Saab and VR introduce ‘human eye’ VR into Gripen flight training simulators


Saab is integrating so-called human eye virtual reality technology into its Saab Gripen E/F simulators for use in fighter pilot training.

Varjo Technologies develops virtual and mixed reality technologies for professional use and offers some of the highest resolution and widest field of view available in headsets. The Finnish company’s human eye resolution mixed reality (XR) technology will be integrated into all of Saab’s new Gripen E/F simulators.

Stefan Furenbäck, Saab’s head of tactical environment simulation and visualisation said, “When we did our first experiments with commercial devices, we received feedback from the pilots that they were unable to read text in virtual reality because the resolution was not sufficiently high. This was not a problem with Varjo’s technology.

Pilot training requires trainees to be able to read text and see small details and experience immersion in the simulator.

Most simulators use cave or dome-shaped displays which are large, expensive and difficult to build and move. Conventional dome simulators also require glasses to produce a 3D view, while VR headsets have separate screens for each eye.

Varjo’s Bionic Display projects patterns on to the surface of the eye with infrared LEDs that are monitored by small cameras. The resolution adapts to the movements of the eye.

Human-eye-level resolution can be achieved without supercomputers if it is known what point the human eye is looking at any given moment. The maximum computing power is always focused on the current point.

Varjo’s technology uses video cameras to constantly capture the environment for the purposes of mixed reality. This means that the images from the real world work on the same principle – the high-resolution image comes from the focal point. This allows powerful gaming computers to be used to operate the technology instead of supercomputers.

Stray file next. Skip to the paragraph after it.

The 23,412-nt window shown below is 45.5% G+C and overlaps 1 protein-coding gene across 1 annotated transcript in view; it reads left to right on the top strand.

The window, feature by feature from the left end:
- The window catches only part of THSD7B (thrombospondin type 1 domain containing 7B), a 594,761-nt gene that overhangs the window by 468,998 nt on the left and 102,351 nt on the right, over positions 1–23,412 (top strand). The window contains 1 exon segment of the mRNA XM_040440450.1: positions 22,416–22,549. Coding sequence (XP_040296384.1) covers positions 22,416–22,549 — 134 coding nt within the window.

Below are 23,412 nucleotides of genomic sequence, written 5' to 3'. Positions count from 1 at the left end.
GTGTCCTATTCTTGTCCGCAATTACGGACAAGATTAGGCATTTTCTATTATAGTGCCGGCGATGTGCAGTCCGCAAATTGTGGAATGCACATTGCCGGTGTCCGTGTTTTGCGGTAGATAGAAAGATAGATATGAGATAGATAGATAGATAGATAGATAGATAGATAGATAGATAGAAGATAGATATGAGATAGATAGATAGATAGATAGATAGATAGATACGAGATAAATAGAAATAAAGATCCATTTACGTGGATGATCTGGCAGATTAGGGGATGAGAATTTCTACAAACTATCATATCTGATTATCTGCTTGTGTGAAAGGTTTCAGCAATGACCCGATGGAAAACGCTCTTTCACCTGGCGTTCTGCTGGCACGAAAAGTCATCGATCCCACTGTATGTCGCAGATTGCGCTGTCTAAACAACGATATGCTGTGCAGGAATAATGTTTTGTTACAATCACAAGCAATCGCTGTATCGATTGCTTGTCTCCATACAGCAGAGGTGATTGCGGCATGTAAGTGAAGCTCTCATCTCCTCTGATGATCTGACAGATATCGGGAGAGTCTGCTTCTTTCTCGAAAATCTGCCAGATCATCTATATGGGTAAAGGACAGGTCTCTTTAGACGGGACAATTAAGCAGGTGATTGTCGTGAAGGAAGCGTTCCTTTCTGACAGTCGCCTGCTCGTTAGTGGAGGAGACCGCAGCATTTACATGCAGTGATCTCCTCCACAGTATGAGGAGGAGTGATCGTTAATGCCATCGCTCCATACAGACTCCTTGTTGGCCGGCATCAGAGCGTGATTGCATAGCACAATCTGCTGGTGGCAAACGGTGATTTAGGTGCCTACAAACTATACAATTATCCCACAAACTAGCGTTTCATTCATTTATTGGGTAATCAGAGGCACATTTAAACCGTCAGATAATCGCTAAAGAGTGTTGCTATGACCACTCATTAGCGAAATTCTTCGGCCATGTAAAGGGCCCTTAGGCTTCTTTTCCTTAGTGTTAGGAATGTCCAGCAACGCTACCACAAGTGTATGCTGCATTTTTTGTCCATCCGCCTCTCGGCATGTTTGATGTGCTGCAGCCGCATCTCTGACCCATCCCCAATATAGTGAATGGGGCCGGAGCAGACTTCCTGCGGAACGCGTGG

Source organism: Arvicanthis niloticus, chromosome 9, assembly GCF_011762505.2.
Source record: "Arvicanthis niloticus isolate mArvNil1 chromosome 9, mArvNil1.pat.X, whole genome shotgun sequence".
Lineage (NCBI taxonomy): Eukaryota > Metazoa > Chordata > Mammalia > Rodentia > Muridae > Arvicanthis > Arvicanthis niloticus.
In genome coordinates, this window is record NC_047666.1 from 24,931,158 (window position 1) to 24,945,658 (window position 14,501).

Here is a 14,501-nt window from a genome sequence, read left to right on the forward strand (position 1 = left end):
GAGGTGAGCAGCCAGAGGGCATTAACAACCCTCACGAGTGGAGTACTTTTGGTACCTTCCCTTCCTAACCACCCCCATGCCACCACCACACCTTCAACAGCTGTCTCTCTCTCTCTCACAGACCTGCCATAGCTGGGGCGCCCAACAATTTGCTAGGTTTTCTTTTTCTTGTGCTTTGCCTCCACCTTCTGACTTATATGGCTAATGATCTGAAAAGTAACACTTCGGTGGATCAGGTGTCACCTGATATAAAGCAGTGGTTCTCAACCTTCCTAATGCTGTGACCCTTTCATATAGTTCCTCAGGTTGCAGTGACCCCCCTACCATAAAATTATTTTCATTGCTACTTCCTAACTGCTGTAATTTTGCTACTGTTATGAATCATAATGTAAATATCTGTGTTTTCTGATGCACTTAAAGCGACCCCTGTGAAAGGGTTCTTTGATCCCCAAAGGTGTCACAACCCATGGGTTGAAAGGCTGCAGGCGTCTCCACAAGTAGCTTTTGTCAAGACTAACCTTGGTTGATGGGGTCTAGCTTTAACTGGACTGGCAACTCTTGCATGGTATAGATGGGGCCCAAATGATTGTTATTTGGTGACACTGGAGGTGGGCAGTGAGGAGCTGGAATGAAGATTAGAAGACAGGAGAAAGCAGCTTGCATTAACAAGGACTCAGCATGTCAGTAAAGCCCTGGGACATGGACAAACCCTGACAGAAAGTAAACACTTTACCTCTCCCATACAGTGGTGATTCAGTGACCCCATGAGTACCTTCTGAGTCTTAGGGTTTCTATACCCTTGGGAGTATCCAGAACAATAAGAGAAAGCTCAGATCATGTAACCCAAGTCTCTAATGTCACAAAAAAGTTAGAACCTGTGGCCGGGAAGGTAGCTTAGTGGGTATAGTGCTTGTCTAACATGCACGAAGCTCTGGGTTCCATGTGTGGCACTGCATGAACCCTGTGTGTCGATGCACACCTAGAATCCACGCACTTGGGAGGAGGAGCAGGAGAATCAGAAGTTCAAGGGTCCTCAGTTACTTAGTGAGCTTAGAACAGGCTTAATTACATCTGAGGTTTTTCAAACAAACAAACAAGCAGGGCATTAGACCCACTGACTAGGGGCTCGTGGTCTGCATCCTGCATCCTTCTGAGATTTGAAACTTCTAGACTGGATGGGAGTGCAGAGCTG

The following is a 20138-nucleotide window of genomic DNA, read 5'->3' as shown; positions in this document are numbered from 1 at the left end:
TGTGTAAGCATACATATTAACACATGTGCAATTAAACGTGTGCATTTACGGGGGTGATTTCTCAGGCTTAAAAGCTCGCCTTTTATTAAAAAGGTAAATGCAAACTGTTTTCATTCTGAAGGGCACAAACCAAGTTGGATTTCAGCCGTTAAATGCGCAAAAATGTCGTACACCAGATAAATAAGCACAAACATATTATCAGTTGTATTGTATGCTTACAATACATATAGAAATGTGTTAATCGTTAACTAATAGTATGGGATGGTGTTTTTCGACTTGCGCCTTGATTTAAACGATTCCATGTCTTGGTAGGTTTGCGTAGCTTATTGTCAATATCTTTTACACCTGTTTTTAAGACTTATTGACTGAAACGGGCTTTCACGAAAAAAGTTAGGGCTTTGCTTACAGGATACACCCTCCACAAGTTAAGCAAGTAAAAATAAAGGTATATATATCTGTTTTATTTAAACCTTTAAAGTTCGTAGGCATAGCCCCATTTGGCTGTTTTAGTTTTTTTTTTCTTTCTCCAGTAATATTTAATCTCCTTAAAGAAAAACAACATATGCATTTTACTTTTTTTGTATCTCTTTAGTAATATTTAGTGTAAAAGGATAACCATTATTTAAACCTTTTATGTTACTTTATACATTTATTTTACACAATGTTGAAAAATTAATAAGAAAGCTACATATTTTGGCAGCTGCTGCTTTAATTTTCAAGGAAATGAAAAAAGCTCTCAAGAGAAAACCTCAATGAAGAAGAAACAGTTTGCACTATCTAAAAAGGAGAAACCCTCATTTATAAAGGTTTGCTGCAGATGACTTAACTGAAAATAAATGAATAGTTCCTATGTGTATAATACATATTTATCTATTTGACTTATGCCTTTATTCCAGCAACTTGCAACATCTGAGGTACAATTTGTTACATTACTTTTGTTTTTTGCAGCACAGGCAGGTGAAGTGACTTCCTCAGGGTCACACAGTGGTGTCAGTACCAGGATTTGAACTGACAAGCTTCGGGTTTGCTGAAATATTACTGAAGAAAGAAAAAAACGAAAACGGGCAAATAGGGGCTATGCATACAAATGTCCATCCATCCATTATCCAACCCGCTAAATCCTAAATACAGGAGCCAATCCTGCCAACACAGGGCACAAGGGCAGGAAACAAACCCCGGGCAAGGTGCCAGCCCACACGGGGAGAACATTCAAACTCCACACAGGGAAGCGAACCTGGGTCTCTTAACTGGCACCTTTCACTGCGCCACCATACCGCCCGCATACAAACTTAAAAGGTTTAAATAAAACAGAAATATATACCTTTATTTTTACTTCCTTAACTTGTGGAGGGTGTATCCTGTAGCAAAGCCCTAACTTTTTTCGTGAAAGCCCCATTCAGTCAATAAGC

The integration of the technology into the Gripen E/F fighter simulator has taken several years.

Furenbäck saudm “We’re finalising the basic functionalities in our own simulator so that we can use Varjo’s XR-3 headsets in all our flight simulators. We’ve previously carried out smaller, independent prototype-like projects but now we’re integrating them into our actual flight simulators.”

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Ben has worked as a journalist and editor, covering technology, engineering and industry for the last 20 years. Initially writing about subjects from nuclear submarines to autonomous cars to future design and manufacturing technologies, he was editor of a leading UK-based engineering magazine before becoming editor of Aerospace Testing in 2017.

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